FuelReynolds numberMolecular formulaMW (kg/kmole)Heating value (MJ/kg)% O2Carbon input rate (kg/s)


CME B752700C17.52H32.42O1.35264.3240.48.18

CME B502700C16.28H29.45O0.82237.9741.15.51

CME B252700C15.27H27O0.38215.8841.82.81


3.2. Radiation Measurement

Radiation measurements were made with a high-sensitivity pyrheliometer. The pyrheliometer (with a view angle of 150° and absorptivity of 0.96) was placed at a distance of 150 cm from the burner so that its view angle covered the entire flame length and the inverse square law was satisfied. A data-acquisition board along with suitable software was used to sample the measured radiative heat flux. Each test was run for a duration of 1 minute with a sampling rate of 10 Hz. The background radiative heat flux was sampled for 30 seconds at 10 Hz. The background radiation was subtracted from the measured heat flux to obtain the modified radiative heat flux of the flame. The modified radiative heat flux, , was used to compute the radiative fraction of heat release, , as given below: Here, is the distance from the flame centerline to the pyrheliometer, is the mass flow rate of the liquid fuel, and LHV is the lower heating value of the fuel. The radiative fraction of heat released is the ratio of the total energy radiated by the flame to the net energy content of the burnt fuel.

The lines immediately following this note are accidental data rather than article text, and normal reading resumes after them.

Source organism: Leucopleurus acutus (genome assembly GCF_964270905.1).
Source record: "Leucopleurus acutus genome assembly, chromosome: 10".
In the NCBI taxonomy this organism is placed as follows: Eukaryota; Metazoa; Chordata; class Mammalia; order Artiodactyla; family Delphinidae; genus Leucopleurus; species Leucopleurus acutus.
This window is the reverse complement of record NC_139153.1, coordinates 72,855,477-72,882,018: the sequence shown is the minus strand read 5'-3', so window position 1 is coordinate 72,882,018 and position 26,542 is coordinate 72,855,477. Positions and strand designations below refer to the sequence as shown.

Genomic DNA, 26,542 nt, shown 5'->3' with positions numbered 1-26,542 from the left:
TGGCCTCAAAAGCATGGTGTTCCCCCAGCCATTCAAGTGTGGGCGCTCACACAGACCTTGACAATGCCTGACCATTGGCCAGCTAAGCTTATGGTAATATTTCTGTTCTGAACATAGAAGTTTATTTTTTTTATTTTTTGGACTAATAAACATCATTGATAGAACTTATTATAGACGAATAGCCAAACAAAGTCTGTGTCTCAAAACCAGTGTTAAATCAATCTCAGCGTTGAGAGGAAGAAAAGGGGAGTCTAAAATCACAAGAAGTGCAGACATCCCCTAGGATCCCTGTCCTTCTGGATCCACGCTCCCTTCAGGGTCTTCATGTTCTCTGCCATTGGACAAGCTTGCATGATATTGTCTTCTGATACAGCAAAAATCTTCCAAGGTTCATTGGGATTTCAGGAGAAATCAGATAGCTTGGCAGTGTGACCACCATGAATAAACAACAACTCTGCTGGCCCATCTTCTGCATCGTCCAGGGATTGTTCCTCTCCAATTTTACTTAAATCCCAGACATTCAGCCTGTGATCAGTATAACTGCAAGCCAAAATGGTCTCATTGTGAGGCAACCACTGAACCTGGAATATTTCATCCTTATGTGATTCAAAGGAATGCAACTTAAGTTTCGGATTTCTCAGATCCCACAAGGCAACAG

3.3. Global and In-Flame Emission Measurement

The volumetric concentrations of CO2, CO, and NOx in the exhaust were measured using a gas emissions analyzer. A conical-shaped flue was placed above the flame to collect the exhaust gases. At the top of the flue, a quartz probe with a 1 mm inner diameter was mounted to sample the exhaust gases. The exhaust gases were then passed through an ice bath to remove moisture and then through a filter to eliminate particulate matter. The concentration measurements of CO and NOx were then converted to emission indices on a mass basis (g of species/kg of fuel) [15] to compensate for dilution: Here, represents the mole fraction, is the number of carbon atoms in the fuel, and MW is the molecular weight. It is assumed that all the carbon in the fuel is converted into CO and CO2 and that the soot concentration is small.

3.4. In-Flame Temperature Measurement

The radial temperature profiles were measured with an type thermocouple with a bead size of 0.3 mm. The thermocouple was mounted on a traverse mechanism and was manually traversed through the flame. The thermocouple output was read and recorded with the help of a LabVIEW program at a sampling rate of 1 Hz, and the temperatures were averaged over a period of 40 seconds. The temperature measurements were corrected for radiation, conduction, and convection losses [13].